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eMedals-A First War Pair to the 1st Canadian Infantry

Item: C3514

A First War Pair to the 1st Canadian Infantry



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A First War Pair to the 1st Canadian Infantry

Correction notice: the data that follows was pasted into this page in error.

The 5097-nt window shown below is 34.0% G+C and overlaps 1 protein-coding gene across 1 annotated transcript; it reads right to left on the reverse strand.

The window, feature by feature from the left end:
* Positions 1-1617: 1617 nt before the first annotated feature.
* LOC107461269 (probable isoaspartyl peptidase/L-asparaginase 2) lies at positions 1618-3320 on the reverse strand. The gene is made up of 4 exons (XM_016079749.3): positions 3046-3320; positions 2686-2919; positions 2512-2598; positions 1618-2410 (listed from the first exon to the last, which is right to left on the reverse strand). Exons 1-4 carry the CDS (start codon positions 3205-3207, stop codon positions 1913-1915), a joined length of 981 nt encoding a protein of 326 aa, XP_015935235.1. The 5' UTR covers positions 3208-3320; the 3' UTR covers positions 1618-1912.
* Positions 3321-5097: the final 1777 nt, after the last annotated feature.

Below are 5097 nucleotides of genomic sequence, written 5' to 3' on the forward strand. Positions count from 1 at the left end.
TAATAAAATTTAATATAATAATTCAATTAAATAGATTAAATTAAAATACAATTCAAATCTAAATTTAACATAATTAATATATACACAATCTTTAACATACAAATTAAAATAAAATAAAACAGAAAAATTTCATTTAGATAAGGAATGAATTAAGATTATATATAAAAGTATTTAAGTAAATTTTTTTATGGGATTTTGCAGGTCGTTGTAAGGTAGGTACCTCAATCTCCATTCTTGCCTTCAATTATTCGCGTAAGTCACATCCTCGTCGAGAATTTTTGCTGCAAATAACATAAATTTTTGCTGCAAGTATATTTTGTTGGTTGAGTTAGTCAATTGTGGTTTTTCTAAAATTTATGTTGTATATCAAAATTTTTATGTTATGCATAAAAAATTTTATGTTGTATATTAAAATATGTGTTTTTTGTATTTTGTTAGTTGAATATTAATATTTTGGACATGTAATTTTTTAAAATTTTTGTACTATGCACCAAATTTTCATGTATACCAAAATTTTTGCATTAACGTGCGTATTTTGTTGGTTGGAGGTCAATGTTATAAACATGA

A First War Pair to the 1st Canadian Infantry - British War Medal (406737 L. SJT. H.S. HARLEY. 1-CAN.INF.); and Victory Medal (406737 L. SJT. H.S. HARLEY. 1-CAN.INF.). Naming is officially impressed. Unmounted, very crisp detail, cleaned, light contact, better than very fine. Accompanied by fourteen pages of copies of his Index Cards, Attestation Paper, Service Records, Medical Records, Discharge Certificate and Department of Veterans Affairs Death Notice. Footnote: Harry (Henry) Smart Harley was born on September 15, 1896 in Hamilton, Ontario. He signed his Attestation Paper with the 36th Infantry Battalion on April 20, 1915 in Hamilton, listing his next-of-kin as his mother, Mary Harley of Hamilton, stating that he has no previous military service, that he was not married and that his trade was that of Electrician's Helper. (He is referred to as either "Harry" or "Henry" throughout his paperwork). The Battalion was raised and mobilized in Hamilton, Ontario under the authority of G.O. 86, July 1, 1915, sailing on June 19, 1915 under the command of Lieutenant-Colonel E.C. Ashton with a strength of 39 officers and 1,004 other ranks, arriving in England by June 28th. By October 11, 1915, he had advanced to the rank of Corporal at West Sandling. He was hospitalized for ten days at Tent Hospital, Shorncliffe and treated for a case of Gonorrhea from November 20th - 30th, 1915, then transferred to Barnwell Military Hospital in Cambridge until being discharged on December 22nd. Harley saw a number of rank changes in the new year and into the next, being named Lance Sergeant on March 7, 1916, reverting to the ranks at his own request on September 9, 1916, then, after bring struck off strength of the 34th Battalion and taken on strength by the 1st Battalion on the 22nd, he was appointed Acting Corporal on the 23rd and then reverted to the ranks at his own request on March 11, 1917. One month later, he was in action in the French theatre, when on April 14, 1917, he suffered a gun shot wound to the left lower jaw and left arm, and was treated at No. 1 Canadian General Etaples. He was transferred on April 22nd to Queen Mary's Military Hospital at Whalley, Lancashire, then to the Canadian Convalescent Hospital at Woodcote Park, Epsom on May 15th, where his "wounds healed having very slight disability". While hospitalized, Harley was granted a Good Conduct Badge on April 20, 1917. He was taken on strength by the 4th Reserve Battalion upon his release from hospital on May 24th. He continued to move up and down through the ranks, being appointed Acting Lance Corporal on August 17, 1917, reverting to the ranks again on November 23rd when he was transferred from the 4th Reserve Battalion to the 1st Battalion. He was appointed Lance Corporal on December 31, 1917, then to Lance Sergeant on February 3, 1918 and finally, promoted to Corporal on February 15th. He was again in the French theatre, when on August 31, 1918, he suffered another gun shot (shrapnel) wound, this time to his right forearm and front radius. He was in General Hospital for ten days before being transferred on September 10th to Nell Lane Military Hospital at Worchester. Harley was transferred to the Military Convalescent Hospital at Epsom on October 30th, where it was noted in his medical records that there was a distinct "deformity and limitation of movement" in his arm, causing him a "Permanent Disability". He was to remain here until December 4th, when he was discharged. He received orthopedic treatment for one month as an in-patient because of his "partial loss of function of the right forearm". On January 24, 1919, he was struck off strength to Canada. Upon his return, after additional medical assessment, he was discharged due to "Medical Unfitness" at No. 2 District Depot, Toronto, Ontario, on February 24, 1919. Harley was credited with three years service in France, from September 22, 1915 to September 10, 1918. He died on April 13, 1964 at Massachusetts General Hospital, Boston, Massachusetts, the death reported to the Department of Veteran Affairs by his wife, Mildred Harley.
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